You only care to campaign for the well behaved bisexuals? Wow, that’s not petty at all. People sleep with other people and they make mistakes, that happens. You can’t know what those people are really thinking or feeling. The woman who told you she should have slept with a man probably felt quite bad. At the very least she had the decency to tell you she didn’t want to continue the relationship with you, rather than sleeping with someone else behind your back. The fact that you’ve decided to pretty much throw bisexual people under the bus because you had some bad experiences speaks more for you than it does for bisexual people.

    • Hey Danya,

      I’m not entirely sure what you mean by bisexuals who don’t ‘follow through with that claim’. Bisexuals are necessarily attracted to both men and women, so following through on being a bisexual would involve potentially, displaying that attraction by sleeping with both men and women.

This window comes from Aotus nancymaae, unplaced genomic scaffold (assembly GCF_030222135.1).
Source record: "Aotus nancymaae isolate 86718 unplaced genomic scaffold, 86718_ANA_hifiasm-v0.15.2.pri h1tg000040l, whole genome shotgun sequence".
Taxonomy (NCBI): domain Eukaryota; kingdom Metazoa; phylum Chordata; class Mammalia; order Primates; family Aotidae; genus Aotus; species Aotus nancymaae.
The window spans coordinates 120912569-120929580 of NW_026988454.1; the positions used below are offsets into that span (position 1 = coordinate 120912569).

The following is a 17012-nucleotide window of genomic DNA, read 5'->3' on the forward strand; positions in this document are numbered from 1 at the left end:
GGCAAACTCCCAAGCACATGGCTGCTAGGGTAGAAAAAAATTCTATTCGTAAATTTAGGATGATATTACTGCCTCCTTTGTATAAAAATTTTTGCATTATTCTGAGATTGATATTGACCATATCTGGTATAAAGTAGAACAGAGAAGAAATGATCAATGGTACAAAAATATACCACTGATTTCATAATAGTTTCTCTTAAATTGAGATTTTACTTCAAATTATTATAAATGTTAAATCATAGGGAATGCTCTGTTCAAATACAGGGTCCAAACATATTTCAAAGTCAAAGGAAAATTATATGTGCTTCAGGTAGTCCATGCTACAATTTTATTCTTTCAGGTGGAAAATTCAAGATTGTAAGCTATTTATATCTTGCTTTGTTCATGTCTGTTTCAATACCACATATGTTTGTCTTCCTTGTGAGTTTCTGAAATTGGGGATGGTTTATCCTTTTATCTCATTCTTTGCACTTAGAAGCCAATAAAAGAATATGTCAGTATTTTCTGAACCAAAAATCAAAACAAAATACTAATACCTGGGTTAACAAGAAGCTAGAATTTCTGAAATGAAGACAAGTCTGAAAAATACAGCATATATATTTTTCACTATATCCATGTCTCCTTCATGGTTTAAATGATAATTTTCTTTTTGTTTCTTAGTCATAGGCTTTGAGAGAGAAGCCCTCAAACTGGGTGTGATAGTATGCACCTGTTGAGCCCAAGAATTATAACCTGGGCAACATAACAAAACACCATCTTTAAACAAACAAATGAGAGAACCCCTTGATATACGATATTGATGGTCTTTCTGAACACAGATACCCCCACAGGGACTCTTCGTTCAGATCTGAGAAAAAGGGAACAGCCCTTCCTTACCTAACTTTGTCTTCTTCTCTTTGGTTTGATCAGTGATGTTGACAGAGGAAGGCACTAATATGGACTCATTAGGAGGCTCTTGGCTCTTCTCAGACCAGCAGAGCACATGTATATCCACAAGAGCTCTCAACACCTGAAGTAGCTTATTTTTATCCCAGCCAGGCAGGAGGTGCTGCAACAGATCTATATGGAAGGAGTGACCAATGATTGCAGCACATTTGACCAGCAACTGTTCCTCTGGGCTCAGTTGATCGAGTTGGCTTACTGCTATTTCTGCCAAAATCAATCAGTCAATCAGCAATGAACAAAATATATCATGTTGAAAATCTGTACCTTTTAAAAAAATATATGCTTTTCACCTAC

It sucks that you’ve had bad experiences with women who happened to be bisexuals. Getting used by anyone is not fun and not cool.

      It is, however, a thing that people do to each other, regardless of their sexuality. If by ‘follow through’ you mean a relationship or committment of some kind, then I wouldn’t expect all people (not just bisexuals) to be ready to commit to a relationship right off the bat. A lot of women will sleep with a woman and then with a man, in the same way that a lot of women will sleep with a woman and then with another woman. That’s completely their choice and they should be honest with you about that. The best you can do is be honest with people about what you expect. Hopefully, they’ll be honest right back, but that won’t always be the case, no matter who they are.